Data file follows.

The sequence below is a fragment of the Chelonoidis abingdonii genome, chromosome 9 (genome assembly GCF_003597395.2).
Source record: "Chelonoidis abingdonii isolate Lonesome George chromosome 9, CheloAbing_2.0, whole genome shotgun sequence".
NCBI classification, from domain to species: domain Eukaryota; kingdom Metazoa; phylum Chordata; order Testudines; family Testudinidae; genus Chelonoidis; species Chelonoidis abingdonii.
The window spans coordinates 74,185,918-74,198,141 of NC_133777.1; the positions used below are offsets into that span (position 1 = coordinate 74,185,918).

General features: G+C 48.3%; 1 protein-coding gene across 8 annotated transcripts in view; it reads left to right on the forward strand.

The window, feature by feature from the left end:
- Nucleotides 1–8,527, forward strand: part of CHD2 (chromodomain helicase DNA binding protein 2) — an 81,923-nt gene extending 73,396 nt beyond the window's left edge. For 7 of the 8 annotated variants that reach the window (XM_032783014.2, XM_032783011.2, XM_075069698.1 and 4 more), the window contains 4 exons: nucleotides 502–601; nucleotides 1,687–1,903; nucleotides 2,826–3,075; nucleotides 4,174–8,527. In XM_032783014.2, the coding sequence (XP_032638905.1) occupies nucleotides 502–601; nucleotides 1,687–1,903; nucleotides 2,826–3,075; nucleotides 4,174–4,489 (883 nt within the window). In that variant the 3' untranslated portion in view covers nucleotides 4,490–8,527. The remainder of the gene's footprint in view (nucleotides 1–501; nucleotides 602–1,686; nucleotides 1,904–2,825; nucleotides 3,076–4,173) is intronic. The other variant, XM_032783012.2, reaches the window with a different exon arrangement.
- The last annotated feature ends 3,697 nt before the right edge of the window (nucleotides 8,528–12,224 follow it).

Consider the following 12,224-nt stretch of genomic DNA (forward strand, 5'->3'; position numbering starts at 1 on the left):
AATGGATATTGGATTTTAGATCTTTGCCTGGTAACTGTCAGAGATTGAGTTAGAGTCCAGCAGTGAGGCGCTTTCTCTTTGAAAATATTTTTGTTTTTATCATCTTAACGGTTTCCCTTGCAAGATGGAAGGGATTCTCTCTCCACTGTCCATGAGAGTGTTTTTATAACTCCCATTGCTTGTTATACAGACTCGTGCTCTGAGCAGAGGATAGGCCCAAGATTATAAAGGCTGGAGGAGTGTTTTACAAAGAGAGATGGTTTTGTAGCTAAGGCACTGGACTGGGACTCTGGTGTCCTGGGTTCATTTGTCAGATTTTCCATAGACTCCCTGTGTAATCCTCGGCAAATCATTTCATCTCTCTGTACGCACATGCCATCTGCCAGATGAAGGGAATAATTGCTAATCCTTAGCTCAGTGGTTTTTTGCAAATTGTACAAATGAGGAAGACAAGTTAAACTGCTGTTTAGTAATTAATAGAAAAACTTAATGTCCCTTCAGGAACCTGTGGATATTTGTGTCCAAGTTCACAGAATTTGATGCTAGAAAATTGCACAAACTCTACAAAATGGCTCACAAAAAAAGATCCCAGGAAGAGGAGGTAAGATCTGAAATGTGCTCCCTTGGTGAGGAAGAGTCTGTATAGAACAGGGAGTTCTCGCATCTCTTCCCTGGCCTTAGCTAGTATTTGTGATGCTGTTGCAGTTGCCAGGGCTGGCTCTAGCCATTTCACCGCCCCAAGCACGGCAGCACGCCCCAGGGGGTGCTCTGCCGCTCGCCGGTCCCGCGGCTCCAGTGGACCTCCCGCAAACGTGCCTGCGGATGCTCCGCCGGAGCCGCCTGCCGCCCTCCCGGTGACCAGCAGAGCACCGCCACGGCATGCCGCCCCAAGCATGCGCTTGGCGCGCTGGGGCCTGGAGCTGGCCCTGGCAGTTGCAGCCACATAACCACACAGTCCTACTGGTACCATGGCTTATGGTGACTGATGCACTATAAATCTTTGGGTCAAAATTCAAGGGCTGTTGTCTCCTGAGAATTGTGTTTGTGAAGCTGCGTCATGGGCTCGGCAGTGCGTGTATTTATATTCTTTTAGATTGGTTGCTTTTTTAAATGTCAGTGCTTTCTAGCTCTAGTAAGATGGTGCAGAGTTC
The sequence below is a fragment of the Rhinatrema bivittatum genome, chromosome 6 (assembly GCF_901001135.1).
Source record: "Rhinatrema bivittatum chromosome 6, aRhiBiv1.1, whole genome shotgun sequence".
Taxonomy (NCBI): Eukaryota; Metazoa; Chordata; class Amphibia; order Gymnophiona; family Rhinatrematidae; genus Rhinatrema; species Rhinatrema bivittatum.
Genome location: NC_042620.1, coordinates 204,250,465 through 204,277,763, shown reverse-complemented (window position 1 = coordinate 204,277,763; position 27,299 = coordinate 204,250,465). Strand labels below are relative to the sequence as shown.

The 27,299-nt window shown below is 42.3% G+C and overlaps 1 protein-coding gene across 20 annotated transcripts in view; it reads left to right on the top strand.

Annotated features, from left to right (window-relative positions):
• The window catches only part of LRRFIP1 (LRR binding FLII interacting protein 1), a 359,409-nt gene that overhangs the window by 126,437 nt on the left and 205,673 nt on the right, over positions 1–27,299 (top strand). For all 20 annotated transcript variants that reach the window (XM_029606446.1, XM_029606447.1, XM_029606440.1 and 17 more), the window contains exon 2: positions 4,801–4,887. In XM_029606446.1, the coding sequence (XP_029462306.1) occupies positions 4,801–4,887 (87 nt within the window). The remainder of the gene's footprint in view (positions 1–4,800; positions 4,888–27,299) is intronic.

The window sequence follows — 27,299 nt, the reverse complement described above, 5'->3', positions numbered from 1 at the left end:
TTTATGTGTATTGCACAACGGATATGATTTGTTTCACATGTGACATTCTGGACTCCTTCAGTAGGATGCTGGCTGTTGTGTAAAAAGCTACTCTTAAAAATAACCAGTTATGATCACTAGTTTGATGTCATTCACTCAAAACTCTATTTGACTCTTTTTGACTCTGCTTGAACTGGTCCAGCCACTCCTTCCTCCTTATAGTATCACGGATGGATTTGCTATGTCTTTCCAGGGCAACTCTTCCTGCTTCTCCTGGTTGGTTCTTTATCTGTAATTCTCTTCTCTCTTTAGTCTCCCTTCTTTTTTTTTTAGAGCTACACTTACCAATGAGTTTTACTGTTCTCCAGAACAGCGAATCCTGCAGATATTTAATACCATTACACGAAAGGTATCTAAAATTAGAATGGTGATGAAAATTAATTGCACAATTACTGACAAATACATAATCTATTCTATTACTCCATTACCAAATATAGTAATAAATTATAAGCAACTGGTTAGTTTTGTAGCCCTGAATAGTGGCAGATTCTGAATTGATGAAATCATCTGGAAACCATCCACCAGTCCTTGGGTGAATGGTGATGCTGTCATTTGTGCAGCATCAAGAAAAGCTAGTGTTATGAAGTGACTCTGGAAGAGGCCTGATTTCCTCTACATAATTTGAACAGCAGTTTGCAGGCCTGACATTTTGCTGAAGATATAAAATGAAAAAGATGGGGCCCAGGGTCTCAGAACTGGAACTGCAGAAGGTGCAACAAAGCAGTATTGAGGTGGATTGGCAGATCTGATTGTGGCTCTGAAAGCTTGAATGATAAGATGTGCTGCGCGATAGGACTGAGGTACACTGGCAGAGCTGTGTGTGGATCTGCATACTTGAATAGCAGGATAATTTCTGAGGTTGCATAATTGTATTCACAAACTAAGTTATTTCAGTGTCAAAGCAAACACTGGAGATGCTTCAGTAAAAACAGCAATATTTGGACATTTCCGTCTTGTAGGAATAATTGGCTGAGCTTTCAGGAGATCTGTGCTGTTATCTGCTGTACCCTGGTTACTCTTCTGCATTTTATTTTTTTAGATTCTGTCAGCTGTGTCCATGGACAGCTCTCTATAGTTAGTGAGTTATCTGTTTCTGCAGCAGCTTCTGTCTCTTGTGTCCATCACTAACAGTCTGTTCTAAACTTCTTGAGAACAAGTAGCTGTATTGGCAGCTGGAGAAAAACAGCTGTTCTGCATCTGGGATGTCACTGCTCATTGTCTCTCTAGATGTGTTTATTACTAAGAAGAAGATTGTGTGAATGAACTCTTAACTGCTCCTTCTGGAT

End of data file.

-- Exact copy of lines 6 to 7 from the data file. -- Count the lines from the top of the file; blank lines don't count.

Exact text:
The window, feature by feature from the left end:
- Nucleotides 1–8,527, forward strand: part of CHD2 (chromodomain helicase DNA binding protein 2) — an 81,923-nt gene extending 73,396 nt beyond the window's left edge. For 7 of the 8 annotated variants that reach the window (XM_032783014.2, XM_032783011.2, XM_075069698.1 and 4 more), the window contains 4 exons: nucleotides 502–601; nucleotides 1,687–1,903; nucleotides 2,826–3,075; nucleotides 4,174–8,527. In XM_032783014.2, the coding sequence (XP_032638905.1) occupies nucleotides 502–601; nucleotides 1,687–1,903; nucleotides 2,826–3,075; nucleotides 4,174–4,489 (883 nt within the window). In that variant the 3' untranslated portion in view covers nucleotides 4,490–8,527. The remainder of the gene's footprint in view (nucleotides 1–501; nucleotides 602–1,686; nucleotides 1,904–2,825; nucleotides 3,076–4,173) is intronic. The other variant, XM_032783012.2, reaches the window with a different exon arrangement.